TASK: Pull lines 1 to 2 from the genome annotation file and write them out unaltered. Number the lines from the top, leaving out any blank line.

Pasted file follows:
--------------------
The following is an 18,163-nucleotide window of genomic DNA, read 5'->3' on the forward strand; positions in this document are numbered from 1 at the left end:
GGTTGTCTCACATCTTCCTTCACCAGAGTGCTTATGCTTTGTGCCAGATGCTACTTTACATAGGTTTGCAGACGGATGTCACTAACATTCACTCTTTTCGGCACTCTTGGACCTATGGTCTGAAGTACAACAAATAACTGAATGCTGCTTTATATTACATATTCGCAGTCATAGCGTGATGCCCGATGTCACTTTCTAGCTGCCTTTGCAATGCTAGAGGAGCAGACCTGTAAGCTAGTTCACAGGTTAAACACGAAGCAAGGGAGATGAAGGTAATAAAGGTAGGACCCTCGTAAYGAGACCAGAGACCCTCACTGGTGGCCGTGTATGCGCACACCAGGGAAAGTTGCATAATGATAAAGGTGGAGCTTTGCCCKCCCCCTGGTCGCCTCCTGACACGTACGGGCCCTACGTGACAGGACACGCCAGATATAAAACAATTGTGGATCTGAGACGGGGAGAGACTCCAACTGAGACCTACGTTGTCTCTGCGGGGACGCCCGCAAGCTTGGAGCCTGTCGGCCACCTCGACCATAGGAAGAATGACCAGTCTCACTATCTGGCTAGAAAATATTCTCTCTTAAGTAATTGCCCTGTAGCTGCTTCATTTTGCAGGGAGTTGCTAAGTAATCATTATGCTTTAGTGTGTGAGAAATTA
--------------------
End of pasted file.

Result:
The following is an 18,163-nucleotide window of genomic DNA, read 5'->3' on the forward strand; positions in this document are numbered from 1 at the left end:
GGTTGTCTCACATCTTCCTTCACCAGAGTGCTTATGCTTTGTGCCAGATGCTACTTTACATAGGTTTGCAGACGGATGTCACTAACATTCACTCTTTTCGGCACTCTTGGACCTATGGTCTGAAGTACAACAAATAACTGAATGCTGCTTTATATTACATATTCGCAGTCATAGCGTGATGCCCGATGTCACTTTCTAGCTGCCTTTGCAATGCTAGAGGAGCAGACCTGTAAGCTAGTTCACAGGTTAAACACGAAGCAAGGGAGATGAAGGTAATAAAGGTAGGACCCTCGTAAYGAGACCAGAGACCCTCACTGGTGGCCGTGTATGCGCACACCAGGGAAAGTTGCATAATGATAAAGGTGGAGCTTTGCCCKCCCCCTGGTCGCCTCCTGACACGTACGGGCCCTACGTGACAGGACACGCCAGATATAAAACAATTGTGGATCTGAGACGGGGAGAGACTCCAACTGAGACCTACGTTGTCTCTGCGGGGACGCCCGCAAGCTTGGAGCCTGTCGGCCACCTCGACCATAGGAAGAATGACCAGTCTCACTATCTGGCTAGAAAATATTCTCTCTTAAGTAATTGCCCTGTAGCTGCTTCATTTTGCAGGGAGTTGCTAAGTAATCATTATGCTTTAGTGTGTGAGAAATTA